Posted by TheYank at 9/29/2009 10:35 AM EDT

You know who Fr. Duffy is, right? (If you don't, well, we need to remedy that. You can get a snippet here.) Anyway, the Royal Dublin Fusiliers had their own Fr. Duffy during World War I. He was Fr. Willie Doyle, a Jesuit priest originally from Dalkey, Co. Dublin, who was a hero to the men of the 16th (Irish) Division in the British Army just as Fr. Duffy was a hero among the men of the Fighting 69th later in the war.

Fr. Doyle's first taste of combat was at Loos in France in the spring of 1916 at the same battle where, I believe, my wife's great-grandfather was killed. From the first day his unit went into battle Fr. Doyle looked after the troops with no regard for his own welfare. He brought them water and ministered to them: hearing their confessions, saying Mass for them and, frequently, dashing out into danger to give a dying man last rites. He also risked his life to help retrieve wounded soldiers.

In this more comfortable and cynical age it's difficult to appreciate how important Fr. Doyle was to the men of the 16th Division. They were predominantly Catholic and much more committed to their faith than today's average Catholic. And that was before they were stripped of all worldly comforts and forced to live in trenches and face bullets, shells and poison gas.

General Hickie, commander of the 16th Division, wrote of Fr. Doyle: "[m]any a dying soldier on that bloody field has flashed a last look of loving recognition as our brave padre rushed to his aid, braving the fearful barrage and whistling machine-gun bullets, to give his boy a last few words of hope."

Commemorating the Nationalist 16th Div (left) and Ulster 36th Div (right)
Messine Ridge, Flanders, Belgium

Hickie also said that Fr. Doyle was "one of the bravest men who have fought or served out here." Fr. Doyle was awarded the Military Cross for his bravery during the 16th Divsion's assault on Ginchy during September 1916 during which thousands of Irishmen were killed.

Fr. Doyle was killed on August 16, 1917 during the infamous Battle of Passchendaele. Like thousands of others who died in that muddy hell-hole, Fr. Doyle's body was never identified.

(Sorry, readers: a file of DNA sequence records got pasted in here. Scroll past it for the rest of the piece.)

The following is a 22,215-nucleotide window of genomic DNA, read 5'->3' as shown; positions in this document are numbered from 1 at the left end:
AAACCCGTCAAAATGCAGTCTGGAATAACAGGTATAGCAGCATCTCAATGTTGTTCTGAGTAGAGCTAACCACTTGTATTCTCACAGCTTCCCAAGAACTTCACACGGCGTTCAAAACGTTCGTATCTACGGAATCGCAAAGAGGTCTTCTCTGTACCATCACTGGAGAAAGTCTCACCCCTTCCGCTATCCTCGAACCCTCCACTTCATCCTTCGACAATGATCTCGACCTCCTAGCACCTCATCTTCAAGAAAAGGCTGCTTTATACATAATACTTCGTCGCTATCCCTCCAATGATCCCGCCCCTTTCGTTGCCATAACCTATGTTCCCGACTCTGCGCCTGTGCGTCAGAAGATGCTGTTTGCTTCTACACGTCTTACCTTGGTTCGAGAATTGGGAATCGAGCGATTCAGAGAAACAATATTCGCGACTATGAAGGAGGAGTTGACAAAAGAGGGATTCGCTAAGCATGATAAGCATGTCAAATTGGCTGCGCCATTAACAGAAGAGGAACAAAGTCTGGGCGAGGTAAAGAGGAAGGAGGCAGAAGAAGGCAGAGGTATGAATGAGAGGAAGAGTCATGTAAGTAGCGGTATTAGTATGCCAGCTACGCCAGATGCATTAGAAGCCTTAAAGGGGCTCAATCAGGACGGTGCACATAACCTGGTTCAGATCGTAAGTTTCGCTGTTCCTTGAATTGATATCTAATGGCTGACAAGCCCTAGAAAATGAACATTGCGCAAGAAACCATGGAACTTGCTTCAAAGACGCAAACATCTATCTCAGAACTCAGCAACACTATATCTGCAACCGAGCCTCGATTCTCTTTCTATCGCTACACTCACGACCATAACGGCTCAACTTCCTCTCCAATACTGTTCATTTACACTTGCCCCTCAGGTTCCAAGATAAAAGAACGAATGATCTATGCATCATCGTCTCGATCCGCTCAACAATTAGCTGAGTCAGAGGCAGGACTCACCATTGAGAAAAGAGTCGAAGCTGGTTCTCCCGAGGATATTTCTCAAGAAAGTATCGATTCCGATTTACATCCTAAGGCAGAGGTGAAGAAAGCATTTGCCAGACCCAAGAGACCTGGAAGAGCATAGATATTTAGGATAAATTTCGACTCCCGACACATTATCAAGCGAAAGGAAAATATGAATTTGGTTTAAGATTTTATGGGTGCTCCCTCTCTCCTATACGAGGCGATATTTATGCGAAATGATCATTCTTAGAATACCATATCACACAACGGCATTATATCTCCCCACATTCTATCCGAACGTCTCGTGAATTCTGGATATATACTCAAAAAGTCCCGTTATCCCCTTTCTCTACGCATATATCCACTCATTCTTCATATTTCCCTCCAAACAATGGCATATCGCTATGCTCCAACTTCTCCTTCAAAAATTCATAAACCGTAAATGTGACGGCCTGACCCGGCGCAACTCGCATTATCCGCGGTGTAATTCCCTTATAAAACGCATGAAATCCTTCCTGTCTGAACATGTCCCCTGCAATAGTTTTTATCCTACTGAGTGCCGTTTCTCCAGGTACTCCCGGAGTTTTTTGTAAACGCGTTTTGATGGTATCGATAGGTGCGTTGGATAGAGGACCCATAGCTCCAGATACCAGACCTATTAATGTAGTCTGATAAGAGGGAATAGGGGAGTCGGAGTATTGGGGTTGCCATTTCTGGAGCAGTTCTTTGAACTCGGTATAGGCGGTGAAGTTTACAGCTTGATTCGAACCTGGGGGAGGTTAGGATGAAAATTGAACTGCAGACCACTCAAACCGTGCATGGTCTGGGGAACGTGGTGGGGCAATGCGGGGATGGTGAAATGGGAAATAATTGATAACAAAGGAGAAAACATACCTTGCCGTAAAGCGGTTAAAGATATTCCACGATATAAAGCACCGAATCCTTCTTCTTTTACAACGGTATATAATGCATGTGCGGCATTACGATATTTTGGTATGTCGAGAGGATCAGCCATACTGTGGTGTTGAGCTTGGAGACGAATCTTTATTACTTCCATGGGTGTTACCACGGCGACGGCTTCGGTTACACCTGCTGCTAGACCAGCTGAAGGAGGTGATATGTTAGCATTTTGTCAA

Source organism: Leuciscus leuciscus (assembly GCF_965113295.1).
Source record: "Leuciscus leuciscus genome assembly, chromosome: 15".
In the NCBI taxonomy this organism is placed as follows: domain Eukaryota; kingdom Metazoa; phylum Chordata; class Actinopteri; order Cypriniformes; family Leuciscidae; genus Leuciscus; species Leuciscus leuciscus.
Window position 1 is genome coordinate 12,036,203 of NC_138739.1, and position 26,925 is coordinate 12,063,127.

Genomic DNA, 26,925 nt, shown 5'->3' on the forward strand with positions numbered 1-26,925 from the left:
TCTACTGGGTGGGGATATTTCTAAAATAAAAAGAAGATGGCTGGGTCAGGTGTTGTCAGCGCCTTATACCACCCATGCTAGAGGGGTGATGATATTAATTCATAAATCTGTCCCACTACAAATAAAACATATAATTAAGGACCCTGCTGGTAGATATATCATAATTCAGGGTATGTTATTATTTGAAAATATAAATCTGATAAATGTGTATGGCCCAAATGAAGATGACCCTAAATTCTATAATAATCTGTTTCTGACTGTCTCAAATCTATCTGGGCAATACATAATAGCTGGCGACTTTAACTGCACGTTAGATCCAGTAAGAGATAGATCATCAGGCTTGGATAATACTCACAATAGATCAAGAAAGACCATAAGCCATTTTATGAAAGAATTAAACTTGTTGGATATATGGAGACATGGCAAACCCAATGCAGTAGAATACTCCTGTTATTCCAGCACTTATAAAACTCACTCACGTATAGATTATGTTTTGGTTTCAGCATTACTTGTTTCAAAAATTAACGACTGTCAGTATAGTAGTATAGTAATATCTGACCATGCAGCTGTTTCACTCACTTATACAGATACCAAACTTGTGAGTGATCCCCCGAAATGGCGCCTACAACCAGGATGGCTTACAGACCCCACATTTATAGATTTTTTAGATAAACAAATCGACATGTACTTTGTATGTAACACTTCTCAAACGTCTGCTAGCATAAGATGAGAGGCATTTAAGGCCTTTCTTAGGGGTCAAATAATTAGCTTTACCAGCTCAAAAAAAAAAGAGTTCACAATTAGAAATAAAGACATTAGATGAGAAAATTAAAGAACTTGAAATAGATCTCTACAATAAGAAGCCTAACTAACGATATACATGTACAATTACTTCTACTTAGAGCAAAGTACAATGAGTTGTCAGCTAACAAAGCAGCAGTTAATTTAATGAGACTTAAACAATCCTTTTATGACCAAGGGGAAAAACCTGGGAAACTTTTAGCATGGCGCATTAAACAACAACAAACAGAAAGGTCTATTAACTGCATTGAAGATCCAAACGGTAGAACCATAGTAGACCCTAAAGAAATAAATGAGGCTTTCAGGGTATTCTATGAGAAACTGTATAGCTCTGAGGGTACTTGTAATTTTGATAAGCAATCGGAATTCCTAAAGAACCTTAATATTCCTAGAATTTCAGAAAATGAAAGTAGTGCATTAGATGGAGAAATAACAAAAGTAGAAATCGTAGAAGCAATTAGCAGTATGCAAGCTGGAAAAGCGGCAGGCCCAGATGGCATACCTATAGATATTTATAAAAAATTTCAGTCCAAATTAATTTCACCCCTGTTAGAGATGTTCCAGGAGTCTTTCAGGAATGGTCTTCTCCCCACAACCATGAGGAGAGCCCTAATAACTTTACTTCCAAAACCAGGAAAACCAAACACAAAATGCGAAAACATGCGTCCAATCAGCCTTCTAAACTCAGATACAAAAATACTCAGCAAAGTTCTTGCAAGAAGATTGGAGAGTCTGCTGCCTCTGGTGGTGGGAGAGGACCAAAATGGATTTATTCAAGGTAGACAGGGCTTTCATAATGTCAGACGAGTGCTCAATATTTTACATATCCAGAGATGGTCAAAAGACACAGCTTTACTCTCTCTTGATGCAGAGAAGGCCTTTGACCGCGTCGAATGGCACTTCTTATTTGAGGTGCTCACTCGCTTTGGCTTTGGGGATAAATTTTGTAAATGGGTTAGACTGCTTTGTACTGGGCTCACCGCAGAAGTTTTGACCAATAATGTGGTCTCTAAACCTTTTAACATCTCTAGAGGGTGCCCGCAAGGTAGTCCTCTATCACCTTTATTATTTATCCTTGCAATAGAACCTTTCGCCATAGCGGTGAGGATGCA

Perhaps the greatest testimony to Fr. Doyle's commitment to the Irishmen who fought and died in WWI comes from this anonymous Ulster Protestant who wrote to the Glasgow Weekly News after Fr. Doyle's death.

Fr. Doyle was a good deal among us. We couldn't possibly agree with his religious opinion, but we simply worshipped him for other things. He didn't know the meaning of fear, and he didn't know what bigotry was. He was as ready to risk his life to take a drop of water to a wounded Ulsterman as to assist men of his own faith and regiment. If he risked his life in looking after Ulster Protestant soldiers once, he did it a hundred times in the last few days. . . . The Ulstermen felt his loss more keenly than anybody, and none were readier to show their marks of respect to the dead hero priest than were our Ulster Presbyterians. Fr. Doyle was a true Christian in every sense of the word, and a credit to any religious faith. He never tried to get things easy. He was always sharing the risks of the men, and had to be kept in restraint by the staff for his own protection. Many a time have I seen him walk beside a stretcher trying to console a wounded man with bullets flying around him and shells bursting every few yards.